The present study was conducted at multiple sites, which may have introduced variability due to environmental factors. That said, the goal of this work is to provide a reference for clinicians and researchers in various field settings. In this case, the additional variance due to the diversity of testing location may actually strengthen the applicability of the results. Further, the present study is limited in that the sample collected may not be representative of the global population at large, as testing sites were primarily located in a single region of a single country (southeast Michigan, USA). Future work will address these limitations by expanding data collection efforts across a larger geographical area.

This study also fails to address known differences in postural sway measured by force plate devices that are seen with age. Work is already underway which will address this need for the clinical and research communities. Lastly, a final limitation of this study is that the decision to evaluate BMI was made post-hoc of balance testing and, thus, it was not possible to retroactively obtain values for all participants. That said, the sample collected was more than adequate for calculating ICC values, given that the recommended standard is at least 30 individuals per group.18 Indeed, our sample was more than three times greater than that with over 100 men and 100 women per group.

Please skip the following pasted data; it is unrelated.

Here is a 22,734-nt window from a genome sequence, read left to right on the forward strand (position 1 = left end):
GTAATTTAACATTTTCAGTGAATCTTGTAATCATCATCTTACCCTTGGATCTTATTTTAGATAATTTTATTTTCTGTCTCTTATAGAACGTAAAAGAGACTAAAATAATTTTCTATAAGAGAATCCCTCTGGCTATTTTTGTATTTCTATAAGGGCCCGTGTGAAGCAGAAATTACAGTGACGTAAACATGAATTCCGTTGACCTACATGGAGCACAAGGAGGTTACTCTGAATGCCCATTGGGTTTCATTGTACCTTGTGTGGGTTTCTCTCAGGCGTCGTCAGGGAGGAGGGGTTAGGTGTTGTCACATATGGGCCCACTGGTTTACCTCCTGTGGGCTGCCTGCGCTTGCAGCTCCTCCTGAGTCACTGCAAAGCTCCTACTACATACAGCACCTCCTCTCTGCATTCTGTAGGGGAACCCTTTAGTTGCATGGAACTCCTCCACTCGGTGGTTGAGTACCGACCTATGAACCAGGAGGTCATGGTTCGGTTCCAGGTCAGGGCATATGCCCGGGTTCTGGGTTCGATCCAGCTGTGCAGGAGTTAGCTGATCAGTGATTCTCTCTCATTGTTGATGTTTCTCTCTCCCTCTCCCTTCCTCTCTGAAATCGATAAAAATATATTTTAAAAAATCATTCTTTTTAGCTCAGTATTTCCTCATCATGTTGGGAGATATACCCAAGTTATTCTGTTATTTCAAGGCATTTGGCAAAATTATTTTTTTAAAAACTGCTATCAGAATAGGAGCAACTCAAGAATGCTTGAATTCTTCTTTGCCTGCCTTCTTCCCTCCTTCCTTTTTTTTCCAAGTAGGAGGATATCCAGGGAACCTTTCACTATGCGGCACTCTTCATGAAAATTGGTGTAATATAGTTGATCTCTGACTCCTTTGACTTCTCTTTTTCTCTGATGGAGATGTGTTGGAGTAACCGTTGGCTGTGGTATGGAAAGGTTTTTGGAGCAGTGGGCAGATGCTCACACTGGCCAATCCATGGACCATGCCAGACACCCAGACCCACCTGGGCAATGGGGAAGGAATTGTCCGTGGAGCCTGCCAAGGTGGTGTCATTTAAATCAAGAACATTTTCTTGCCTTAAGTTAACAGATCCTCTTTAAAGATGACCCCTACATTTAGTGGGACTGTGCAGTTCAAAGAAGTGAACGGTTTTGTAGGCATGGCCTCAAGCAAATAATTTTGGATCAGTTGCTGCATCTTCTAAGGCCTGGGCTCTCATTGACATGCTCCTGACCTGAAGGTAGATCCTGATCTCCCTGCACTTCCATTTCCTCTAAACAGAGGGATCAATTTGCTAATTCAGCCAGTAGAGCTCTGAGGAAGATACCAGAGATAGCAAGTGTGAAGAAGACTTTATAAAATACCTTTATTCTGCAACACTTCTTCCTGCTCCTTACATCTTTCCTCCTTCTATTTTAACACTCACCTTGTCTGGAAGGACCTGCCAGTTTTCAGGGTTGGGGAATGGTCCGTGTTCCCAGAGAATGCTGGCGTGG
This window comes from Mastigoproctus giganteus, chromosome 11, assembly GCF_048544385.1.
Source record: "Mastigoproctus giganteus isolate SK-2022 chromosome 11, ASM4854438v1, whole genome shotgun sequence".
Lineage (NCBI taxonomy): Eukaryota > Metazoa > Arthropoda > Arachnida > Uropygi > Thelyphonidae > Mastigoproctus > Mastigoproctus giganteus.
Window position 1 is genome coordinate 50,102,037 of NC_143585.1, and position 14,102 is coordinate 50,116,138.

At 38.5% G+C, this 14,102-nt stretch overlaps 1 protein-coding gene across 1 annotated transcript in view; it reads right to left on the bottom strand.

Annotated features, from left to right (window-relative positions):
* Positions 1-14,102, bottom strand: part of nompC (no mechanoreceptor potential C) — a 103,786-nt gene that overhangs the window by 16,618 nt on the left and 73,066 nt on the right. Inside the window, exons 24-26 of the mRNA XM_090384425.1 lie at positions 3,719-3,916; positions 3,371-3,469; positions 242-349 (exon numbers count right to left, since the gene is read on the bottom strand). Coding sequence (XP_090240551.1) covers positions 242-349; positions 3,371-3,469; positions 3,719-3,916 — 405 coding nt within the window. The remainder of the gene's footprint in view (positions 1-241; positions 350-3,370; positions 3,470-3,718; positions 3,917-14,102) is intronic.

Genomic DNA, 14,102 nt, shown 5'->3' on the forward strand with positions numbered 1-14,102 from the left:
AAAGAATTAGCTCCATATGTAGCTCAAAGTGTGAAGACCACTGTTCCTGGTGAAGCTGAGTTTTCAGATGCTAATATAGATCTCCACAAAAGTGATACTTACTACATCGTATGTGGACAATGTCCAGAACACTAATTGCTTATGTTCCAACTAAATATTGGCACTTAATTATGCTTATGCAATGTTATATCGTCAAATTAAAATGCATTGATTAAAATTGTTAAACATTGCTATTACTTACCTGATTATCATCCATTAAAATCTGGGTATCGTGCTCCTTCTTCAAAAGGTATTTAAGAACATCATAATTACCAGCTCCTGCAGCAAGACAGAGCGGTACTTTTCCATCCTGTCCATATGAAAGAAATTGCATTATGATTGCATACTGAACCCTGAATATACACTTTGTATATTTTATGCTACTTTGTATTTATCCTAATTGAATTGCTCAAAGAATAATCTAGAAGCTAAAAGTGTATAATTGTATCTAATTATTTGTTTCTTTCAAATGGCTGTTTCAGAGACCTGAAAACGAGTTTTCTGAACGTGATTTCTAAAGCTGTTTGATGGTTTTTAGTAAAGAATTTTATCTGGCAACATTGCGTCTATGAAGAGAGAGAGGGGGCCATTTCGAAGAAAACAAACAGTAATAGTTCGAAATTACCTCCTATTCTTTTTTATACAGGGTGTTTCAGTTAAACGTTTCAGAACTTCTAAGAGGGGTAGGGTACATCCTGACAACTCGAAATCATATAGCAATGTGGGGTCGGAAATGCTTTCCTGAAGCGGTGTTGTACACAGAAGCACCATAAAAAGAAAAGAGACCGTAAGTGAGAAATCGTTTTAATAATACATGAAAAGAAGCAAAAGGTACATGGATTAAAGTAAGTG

In conclusion, the percentile ranking information provided in this study is an important first step in helping a growing number of clinical and research professionals assess balance more effectively with the BTrackS mCTSIB protocol. Specifically, this information will allow for more adequate comparisons of results with healthy young adults to determine the existence of balance deficits as they pertain to sensory feedback sources. Through this enhanced diagnostic capability, it will be possible to better address the needs of individuals with balance deficits and provide them various balance interventions in a targeted, expeditious fashion.


The authors would like to formally acknowledge the multitude of research assistants who aided in the collection of this dataset.


DJG is eligible for royalties from a pending patent (OMB 0651-0032) related to the technology used in this study. In addition, he has an equity stake (stock options) in Balance Tracking Systems, Inc. This financial conflict of interest is mitigated by a management plan put in place by his academic institution to ensure the integrity of his research. The authors report no other conflicts of interest in this work.